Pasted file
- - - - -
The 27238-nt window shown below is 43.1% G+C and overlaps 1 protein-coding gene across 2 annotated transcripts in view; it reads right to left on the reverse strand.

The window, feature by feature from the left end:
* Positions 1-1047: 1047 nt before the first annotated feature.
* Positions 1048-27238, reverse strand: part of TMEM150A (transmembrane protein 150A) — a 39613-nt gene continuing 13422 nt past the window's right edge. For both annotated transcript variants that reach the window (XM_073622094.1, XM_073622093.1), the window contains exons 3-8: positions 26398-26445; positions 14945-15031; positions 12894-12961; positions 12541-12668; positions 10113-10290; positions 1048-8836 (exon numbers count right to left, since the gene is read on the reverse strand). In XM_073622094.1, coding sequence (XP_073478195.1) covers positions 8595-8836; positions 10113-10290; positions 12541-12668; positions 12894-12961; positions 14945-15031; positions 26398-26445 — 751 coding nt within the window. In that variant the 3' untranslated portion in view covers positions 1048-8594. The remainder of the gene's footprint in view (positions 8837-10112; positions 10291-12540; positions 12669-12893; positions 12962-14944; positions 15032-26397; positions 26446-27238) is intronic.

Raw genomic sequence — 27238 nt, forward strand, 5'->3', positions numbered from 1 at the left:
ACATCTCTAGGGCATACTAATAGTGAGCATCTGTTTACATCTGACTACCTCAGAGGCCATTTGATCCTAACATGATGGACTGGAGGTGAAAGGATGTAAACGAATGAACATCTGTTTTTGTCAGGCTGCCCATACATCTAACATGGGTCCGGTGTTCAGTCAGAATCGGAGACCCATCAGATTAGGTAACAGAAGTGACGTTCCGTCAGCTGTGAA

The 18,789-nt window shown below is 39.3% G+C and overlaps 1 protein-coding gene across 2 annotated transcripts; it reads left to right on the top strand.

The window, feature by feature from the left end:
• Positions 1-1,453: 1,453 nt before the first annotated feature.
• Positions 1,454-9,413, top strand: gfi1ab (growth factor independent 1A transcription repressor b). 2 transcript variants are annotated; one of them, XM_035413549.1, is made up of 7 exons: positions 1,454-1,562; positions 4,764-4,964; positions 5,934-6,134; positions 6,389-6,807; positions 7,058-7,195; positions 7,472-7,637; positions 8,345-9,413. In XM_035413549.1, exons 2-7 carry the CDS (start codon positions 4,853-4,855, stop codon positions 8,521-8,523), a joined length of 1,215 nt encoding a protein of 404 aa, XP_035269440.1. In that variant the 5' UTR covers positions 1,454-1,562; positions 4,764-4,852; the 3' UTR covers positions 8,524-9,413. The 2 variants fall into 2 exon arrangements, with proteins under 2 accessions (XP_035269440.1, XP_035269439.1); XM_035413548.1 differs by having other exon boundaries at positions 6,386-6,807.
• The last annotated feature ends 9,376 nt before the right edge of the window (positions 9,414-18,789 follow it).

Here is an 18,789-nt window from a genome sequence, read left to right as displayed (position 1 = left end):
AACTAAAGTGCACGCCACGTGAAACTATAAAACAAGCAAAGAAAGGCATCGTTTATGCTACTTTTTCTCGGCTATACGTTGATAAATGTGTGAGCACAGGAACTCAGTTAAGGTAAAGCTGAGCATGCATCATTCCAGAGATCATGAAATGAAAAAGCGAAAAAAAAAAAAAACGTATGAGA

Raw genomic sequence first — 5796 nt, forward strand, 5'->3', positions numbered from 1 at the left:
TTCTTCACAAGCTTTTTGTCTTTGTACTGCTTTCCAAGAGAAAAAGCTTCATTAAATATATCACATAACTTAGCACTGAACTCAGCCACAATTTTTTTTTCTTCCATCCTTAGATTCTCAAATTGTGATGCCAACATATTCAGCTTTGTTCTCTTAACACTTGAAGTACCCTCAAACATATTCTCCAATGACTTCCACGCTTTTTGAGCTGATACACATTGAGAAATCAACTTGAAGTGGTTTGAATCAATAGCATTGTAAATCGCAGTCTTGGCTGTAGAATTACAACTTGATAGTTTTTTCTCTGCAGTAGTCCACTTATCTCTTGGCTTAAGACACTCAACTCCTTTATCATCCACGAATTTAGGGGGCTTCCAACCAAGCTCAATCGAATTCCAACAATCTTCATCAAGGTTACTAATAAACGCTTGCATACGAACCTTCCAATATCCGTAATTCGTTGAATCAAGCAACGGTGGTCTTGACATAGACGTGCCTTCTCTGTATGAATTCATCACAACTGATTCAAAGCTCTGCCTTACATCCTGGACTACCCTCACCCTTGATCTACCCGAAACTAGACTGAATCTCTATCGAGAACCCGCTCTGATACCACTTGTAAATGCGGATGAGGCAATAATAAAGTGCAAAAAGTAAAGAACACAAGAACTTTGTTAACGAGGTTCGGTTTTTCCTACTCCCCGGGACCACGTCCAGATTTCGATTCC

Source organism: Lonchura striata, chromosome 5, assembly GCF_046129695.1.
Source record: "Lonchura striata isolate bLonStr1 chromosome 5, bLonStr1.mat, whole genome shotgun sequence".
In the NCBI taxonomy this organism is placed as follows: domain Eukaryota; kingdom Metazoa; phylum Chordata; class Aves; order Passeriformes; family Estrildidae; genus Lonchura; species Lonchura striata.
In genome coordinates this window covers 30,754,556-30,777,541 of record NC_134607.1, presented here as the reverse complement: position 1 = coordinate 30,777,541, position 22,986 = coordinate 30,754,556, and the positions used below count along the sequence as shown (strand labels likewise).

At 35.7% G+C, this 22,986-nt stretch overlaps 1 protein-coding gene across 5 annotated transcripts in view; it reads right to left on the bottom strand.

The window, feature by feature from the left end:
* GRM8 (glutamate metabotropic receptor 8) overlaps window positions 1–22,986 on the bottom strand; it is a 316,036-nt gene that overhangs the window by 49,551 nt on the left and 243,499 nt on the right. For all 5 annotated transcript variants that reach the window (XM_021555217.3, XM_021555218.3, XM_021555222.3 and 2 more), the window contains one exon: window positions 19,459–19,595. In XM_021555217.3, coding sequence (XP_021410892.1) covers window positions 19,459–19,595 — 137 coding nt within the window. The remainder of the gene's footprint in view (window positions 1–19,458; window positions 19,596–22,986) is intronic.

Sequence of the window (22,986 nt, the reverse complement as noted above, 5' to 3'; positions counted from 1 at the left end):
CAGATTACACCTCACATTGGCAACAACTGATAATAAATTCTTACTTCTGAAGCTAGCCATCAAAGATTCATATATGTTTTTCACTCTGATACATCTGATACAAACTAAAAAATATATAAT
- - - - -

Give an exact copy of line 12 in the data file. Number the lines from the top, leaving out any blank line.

Here is an 18,789-nt window from a genome sequence, read left to right as displayed (position 1 = left end):